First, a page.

Statistics and Its Interface

Volume 5 (2012)

Number 2

Spatial analysis linking landscape features and genetic population structure in cougars ($Puma concolor$) in the northern Rocky Mountains

Pages: 183 – 193



Lance A. Waller (Department of Biostatistics and Bioinformatics, Emory University, Atlanta, Georgia, U.S.A.)

David C. Wheeler (National Cancer Institute, Rockville, Maryland, U.S.A.)


Landscape genetics is a field of research that seeks to understand the drivers of the observed spatial distribution of genetic variation in a species of plant or animal using methods from population genetics, landscape ecology, geography, and spatial statistics. One of the important research areas in landscape genetics is to identify landscape barriers to genetic flow. Barriers can limit interaction of organisms and hence lead to genetic structure (i.e. frequency of genotypes) in a population that becomes increasingly spatially structured over time. Here, we investigate model-based spatial methods to assess the relationship between landscape and genotype distributions of cougars ($Puma concolor$) in Western North America. Previous research has assessed genetic differentiation in cougars in North America using a non-spatial Bayesian clustering model and found evidence of genetic population structure in cougars, with suggestive but indistinct spatial boundaries between subpopulations. To determine if including spatial information on samples in a classification model would refine the observed spatial signal within the genetic population structure, we applied Bayesian classification models to microsatellite loci data with associated spatial locations. The spatial model revealed two clearly differentiated cougar subpopulations, in contrast to the two overlapping subpopulations suggested by methods not accounting for space. We also explored through geographic information systems and generalized linear models whether resulting genetic population structure boundaries aligned with landscape features. The spatial correspondence of genetic subpopulations and a major river and road is suggestive of possible landscape barriers to cougar movement. This study demonstrates that the use of explicit spatial information and Bayesian classification models adds novel insight when investigating genetic population structure in a species.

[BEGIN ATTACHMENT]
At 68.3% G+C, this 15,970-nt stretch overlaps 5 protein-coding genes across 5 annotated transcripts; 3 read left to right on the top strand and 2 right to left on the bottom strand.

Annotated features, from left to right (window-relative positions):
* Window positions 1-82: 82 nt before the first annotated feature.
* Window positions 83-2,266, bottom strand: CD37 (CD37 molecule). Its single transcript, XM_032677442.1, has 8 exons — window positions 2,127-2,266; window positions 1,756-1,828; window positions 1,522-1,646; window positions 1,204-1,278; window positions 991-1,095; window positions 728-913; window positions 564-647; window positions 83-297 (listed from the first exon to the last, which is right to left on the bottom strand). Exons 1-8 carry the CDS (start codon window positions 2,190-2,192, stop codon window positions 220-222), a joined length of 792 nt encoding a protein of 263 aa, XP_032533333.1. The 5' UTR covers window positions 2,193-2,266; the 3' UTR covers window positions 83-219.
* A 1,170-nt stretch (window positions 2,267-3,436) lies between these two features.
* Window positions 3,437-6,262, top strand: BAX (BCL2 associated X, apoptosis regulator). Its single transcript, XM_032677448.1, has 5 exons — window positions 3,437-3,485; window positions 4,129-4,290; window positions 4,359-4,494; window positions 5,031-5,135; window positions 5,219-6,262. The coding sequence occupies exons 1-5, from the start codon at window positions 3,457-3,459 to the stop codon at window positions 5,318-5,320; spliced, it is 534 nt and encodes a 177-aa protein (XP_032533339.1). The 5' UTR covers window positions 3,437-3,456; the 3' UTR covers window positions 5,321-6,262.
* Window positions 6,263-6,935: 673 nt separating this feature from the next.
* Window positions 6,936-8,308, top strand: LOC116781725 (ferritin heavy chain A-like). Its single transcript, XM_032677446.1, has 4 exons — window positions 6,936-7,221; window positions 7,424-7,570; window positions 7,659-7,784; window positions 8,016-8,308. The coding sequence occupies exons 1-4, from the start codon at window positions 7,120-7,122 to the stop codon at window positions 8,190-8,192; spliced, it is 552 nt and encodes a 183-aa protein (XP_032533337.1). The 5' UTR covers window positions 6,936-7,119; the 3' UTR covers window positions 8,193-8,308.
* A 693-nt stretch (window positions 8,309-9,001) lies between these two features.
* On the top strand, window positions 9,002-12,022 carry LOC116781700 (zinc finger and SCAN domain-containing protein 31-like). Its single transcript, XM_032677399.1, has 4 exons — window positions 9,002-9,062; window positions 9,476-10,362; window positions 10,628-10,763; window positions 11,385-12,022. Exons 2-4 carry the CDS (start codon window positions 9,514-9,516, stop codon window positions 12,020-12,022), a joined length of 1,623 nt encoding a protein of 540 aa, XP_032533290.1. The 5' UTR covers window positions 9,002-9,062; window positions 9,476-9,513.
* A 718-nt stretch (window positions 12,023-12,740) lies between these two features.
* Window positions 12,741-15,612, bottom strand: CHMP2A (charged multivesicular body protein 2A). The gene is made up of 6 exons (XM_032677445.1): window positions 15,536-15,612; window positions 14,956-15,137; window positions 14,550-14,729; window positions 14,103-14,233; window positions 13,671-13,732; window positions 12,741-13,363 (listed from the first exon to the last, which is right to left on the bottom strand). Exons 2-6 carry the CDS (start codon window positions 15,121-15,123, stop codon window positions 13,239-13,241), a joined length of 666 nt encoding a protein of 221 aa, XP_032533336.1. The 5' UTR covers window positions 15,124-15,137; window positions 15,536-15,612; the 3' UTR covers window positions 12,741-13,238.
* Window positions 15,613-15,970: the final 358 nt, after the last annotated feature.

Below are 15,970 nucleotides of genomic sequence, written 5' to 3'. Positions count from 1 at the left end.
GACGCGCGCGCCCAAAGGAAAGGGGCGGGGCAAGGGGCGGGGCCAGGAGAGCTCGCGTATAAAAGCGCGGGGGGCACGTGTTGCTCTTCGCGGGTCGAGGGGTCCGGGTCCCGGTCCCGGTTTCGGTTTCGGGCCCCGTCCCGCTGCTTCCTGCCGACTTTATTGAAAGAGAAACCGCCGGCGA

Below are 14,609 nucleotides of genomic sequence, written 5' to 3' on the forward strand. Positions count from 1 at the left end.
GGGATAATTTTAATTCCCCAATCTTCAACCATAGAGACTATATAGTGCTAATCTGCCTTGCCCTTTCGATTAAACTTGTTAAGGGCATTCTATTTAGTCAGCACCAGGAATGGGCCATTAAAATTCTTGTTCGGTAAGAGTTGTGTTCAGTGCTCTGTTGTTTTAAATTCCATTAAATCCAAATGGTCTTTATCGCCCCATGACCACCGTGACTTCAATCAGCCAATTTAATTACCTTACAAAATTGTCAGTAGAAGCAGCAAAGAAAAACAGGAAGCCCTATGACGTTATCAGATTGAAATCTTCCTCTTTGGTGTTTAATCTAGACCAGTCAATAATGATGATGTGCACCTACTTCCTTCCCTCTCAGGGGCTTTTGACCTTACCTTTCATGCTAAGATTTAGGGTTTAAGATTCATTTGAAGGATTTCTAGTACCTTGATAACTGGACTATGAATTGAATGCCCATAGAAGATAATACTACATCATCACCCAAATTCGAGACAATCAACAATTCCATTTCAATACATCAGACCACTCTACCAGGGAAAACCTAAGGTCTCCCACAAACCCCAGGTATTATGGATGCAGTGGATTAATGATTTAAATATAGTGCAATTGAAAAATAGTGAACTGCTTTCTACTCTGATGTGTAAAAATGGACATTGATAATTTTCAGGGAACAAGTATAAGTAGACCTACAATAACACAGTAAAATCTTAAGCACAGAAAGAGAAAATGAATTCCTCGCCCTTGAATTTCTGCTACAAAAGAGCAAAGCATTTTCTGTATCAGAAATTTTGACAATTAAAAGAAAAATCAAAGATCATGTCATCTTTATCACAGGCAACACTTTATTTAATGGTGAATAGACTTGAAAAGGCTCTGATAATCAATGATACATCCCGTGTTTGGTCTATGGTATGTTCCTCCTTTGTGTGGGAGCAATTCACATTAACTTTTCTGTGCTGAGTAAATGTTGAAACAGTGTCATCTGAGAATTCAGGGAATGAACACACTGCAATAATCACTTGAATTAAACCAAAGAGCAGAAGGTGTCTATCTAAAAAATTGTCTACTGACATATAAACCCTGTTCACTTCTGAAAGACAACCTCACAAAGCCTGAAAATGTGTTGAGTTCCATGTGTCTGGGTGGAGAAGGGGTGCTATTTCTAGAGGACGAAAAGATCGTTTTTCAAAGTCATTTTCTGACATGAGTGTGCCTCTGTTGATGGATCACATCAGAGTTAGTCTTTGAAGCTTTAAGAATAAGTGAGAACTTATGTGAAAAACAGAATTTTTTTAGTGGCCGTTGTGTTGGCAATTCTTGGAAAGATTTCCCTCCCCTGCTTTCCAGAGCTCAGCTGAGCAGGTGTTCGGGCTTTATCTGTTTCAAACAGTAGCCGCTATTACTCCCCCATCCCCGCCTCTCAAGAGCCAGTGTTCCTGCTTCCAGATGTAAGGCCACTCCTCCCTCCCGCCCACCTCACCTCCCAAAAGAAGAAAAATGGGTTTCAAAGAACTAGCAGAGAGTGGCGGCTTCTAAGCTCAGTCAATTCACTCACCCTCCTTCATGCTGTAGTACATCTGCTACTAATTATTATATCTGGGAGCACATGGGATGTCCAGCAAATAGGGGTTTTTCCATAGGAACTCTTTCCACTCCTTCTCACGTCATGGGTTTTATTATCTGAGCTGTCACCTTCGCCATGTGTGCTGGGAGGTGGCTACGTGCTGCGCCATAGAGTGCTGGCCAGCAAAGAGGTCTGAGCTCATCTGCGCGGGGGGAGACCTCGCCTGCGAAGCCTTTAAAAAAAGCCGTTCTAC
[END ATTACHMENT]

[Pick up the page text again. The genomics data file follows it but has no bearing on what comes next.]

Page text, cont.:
Bayesian, classification, landscape genetics, microsatellite, geneland

2010 Mathematics Subject Classification

Primary 62Pxx. Secondary 92Bxx.

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